LSE Price
30.5p
Change
-1.9%
Mkt Cap (£m)
25.2
P/E (fwd)
n/a
Yield (fwd)
n/a

Westminster Group PLC is a security and services company. The Company's principal activity is the design, supply and ongoing support of technology security solutions and the provision of long term managed services, consultancy and training services. It operates through two divisions, which include Managed Services and Technology. Its Managed Services division is focused on long term recurring revenue managed services contracts, such as the management and running of complete security solutions in airports, ports and other such facilities, together with the provision of ferry services, manpower, consultancy and training services. Its Technology division is focused on providing technology led security solutions encompassing a range of surveillance, detection, tracking, screening and interception technologies to governments and organizations across the world. The Company's subsidiaries include Westminster International Limited and Longmoor Security Limited. more »

LSE Price
13.5p
Change
-1.8%
Mkt Cap (£m)
16.9
P/E (fwd)
n/a
Yield (fwd)
n/a



  Is LON:VLE fundamentally strong or weak? Find out More »


28 Comments on this Article show/hide all

danyou 25th May 9 of 28
1

Graham, I am having trouble understanding the bull case for Volvere. Only one of its 3 businesses is actually performing, the other 2 being underwhelming....love to understand how you value it.
Thanks

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FREng 25th May 10 of 28
3

Graham
Please could you share your thoughts on PCF (LON:PCF) with us?

Martyn

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Will Travel 25th May 11 of 28
2

Centamin (LON:CEY) please

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Paul18 25th May 12 of 28
4

Hi Graham

A second for your thoughts on PCF (LON:PCF). Shares had risen well from my original purchase price but now dropped back a little post these results.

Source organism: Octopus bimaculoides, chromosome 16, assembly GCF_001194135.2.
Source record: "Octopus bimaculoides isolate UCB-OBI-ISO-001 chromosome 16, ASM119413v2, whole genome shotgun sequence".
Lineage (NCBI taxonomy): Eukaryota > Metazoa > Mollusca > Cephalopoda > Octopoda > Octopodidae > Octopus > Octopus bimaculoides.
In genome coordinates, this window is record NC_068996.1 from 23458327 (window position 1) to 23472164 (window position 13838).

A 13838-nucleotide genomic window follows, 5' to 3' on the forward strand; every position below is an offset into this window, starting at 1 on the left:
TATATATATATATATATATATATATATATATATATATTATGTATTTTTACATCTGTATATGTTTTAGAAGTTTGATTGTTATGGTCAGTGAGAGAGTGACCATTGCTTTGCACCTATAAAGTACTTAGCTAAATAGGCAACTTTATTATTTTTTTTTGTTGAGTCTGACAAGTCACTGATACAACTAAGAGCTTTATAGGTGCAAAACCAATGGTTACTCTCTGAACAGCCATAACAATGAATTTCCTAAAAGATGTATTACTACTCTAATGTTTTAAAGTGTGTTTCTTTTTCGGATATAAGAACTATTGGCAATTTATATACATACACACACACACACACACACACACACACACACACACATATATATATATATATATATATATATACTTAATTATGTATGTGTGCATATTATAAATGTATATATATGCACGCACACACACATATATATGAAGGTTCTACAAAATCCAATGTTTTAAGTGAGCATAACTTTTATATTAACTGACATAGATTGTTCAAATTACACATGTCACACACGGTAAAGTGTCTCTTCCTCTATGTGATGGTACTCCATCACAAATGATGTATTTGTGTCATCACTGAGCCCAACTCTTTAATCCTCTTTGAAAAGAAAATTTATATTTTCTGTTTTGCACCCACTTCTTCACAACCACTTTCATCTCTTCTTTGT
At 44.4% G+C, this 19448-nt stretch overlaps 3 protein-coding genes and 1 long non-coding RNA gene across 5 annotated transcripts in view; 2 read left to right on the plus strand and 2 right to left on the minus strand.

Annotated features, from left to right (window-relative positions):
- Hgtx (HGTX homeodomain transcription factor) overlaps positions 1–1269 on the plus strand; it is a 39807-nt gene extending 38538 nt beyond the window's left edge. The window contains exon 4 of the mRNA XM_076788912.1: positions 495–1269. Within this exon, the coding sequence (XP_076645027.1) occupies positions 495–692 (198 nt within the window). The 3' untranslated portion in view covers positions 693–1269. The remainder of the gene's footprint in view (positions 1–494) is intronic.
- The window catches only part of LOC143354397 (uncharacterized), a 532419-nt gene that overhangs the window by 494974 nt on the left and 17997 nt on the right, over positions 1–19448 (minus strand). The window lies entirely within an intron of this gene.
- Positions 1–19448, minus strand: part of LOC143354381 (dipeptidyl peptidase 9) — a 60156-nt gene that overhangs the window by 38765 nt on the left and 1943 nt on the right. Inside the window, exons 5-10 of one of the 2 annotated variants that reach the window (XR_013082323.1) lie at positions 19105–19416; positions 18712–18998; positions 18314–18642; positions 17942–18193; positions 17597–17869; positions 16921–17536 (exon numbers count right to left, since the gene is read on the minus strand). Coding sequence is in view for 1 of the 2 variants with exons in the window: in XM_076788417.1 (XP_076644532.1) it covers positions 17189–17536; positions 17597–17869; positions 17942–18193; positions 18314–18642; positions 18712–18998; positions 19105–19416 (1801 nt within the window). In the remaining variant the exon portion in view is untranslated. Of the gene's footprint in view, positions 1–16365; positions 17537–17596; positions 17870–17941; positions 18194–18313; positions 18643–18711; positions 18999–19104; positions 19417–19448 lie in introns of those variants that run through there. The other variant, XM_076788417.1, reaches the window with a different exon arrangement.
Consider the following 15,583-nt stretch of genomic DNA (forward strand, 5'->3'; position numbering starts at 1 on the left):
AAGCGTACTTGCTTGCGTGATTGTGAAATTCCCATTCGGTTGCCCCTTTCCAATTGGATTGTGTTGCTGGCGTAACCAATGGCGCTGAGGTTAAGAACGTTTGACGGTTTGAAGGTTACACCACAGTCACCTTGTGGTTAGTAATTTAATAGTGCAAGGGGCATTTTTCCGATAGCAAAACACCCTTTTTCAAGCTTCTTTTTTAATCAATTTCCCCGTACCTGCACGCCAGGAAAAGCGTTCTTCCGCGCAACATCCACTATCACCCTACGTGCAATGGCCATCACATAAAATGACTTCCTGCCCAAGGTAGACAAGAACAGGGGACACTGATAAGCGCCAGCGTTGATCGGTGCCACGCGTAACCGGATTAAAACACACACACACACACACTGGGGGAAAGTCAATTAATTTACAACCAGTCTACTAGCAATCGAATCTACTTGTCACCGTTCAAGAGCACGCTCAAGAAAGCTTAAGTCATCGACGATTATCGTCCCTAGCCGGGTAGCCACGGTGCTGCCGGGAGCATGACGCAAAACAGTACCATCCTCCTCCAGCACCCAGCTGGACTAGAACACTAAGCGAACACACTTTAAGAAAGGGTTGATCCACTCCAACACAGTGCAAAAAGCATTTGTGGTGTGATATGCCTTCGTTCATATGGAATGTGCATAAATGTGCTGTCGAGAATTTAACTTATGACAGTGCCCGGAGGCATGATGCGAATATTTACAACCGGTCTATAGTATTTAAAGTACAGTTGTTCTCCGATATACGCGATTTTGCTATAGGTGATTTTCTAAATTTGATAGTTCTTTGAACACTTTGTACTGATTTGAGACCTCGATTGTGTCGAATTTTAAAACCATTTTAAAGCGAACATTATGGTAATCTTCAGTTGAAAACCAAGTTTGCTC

Thanks

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Trident 25th May 13 of 28
1

Forgot to ask Paul to flag up PayPoint (LON:PAY) when they released their preliminary results yesterday.

No shocks to cause a downgrading, and it remains hugely cash generative. According to the Stockopedia analysis the dividend is yielding above 7%. Not sure that is quite correct, as the shareprice is trending upwards, but the yield is good.

One interesting change that I think will attract certain types of shareholders is that from 2019, to make working capital less lumpy to deal with, it will divide its annual dividend into quarterly payments, rather than the two, final and interim.

Stockopedia says it has a PE of 15x, and it has a Stock Ranking of 80.

I am a holder

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Lgarvey 25th May 14 of 28
1

Wondering if anyone else is thinking that the significance of GDPR on dotDigital (LON:DOTD) has been over played and the current price weakness is a chance to top up their holding?

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Trident 25th May 15 of 28
3

Interesting comment in one of the newspapers that GDPR and another Govt/EU initiative may have contributed to a slower economy. I think it has been quite a large distraction for many small companies, and has probably only rewarded lawyers to date, as if we needed to encourage them any more!.

It also suffers the criticism that most people don't know what the boundaries are of being compliant, as it is bit like being told to be clear of sin.

Despite all its fine words by the Govt about small businesses being the crux of the economy, it has loaded more and more burdens on them.

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Graham Neary 25th May 16 of 28
3

In reply to post #367384

re: Centamin (LON:CEY)

Apologies, I do not do Egyptian gold mines.